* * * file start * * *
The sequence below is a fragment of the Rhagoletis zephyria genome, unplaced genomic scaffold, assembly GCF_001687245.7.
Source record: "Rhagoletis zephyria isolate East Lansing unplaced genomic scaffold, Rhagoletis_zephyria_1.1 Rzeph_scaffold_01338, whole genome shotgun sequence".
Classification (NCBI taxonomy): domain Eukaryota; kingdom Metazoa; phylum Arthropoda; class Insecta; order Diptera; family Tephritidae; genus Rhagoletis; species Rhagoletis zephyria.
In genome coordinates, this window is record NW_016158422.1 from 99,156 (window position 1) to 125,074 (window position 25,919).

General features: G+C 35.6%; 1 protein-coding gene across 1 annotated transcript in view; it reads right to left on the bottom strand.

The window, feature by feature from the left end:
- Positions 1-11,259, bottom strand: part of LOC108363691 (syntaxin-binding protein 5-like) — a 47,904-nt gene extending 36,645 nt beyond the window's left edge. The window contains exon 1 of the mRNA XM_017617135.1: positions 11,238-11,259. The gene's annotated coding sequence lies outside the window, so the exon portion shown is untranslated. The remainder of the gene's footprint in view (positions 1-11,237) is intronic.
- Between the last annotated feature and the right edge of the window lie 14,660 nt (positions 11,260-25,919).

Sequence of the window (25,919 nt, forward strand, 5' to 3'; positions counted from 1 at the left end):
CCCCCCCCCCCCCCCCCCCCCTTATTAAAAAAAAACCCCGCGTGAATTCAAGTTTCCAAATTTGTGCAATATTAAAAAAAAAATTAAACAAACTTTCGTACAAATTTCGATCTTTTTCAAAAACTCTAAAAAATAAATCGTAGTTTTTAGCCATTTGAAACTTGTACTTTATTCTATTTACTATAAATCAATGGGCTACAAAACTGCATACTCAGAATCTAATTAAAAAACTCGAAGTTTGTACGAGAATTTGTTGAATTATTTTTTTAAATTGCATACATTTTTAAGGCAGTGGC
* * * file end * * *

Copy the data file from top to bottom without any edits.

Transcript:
The sequence below is a fragment of the Rhagoletis zephyria genome, unplaced genomic scaffold, assembly GCF_001687245.7.
Source record: "Rhagoletis zephyria isolate East Lansing unplaced genomic scaffold, Rhagoletis_zephyria_1.1 Rzeph_scaffold_01338, whole genome shotgun sequence".
Classification (NCBI taxonomy): domain Eukaryota; kingdom Metazoa; phylum Arthropoda; class Insecta; order Diptera; family Tephritidae; genus Rhagoletis; species Rhagoletis zephyria.
In genome coordinates, this window is record NW_016158422.1 from 99,156 (window position 1) to 125,074 (window position 25,919).

General features: G+C 35.6%; 1 protein-coding gene across 1 annotated transcript in view; it reads right to left on the bottom strand.

The window, feature by feature from the left end:
- Positions 1-11,259, bottom strand: part of LOC108363691 (syntaxin-binding protein 5-like) — a 47,904-nt gene extending 36,645 nt beyond the window's left edge. The window contains exon 1 of the mRNA XM_017617135.1: positions 11,238-11,259. The gene's annotated coding sequence lies outside the window, so the exon portion shown is untranslated. The remainder of the gene's footprint in view (positions 1-11,237) is intronic.
- Between the last annotated feature and the right edge of the window lie 14,660 nt (positions 11,260-25,919).

Sequence of the window (25,919 nt, forward strand, 5' to 3'; positions counted from 1 at the left end):
CCCCCCCCCCCCCCCCCCCCCTTATTAAAAAAAAACCCCGCGTGAATTCAAGTTTCCAAATTTGTGCAATATTAAAAAAAAAATTAAACAAACTTTCGTACAAATTTCGATCTTTTTCAAAAACTCTAAAAAATAAATCGTAGTTTTTAGCCATTTGAAACTTGTACTTTATTCTATTTACTATAAATCAATGGGCTACAAAACTGCATACTCAGAATCTAATTAAAAAACTCGAAGTTTGTACGAGAATTTGTTGAATTATTTTTTTAAATTGCATACATTTTTAAGGCAGTGGC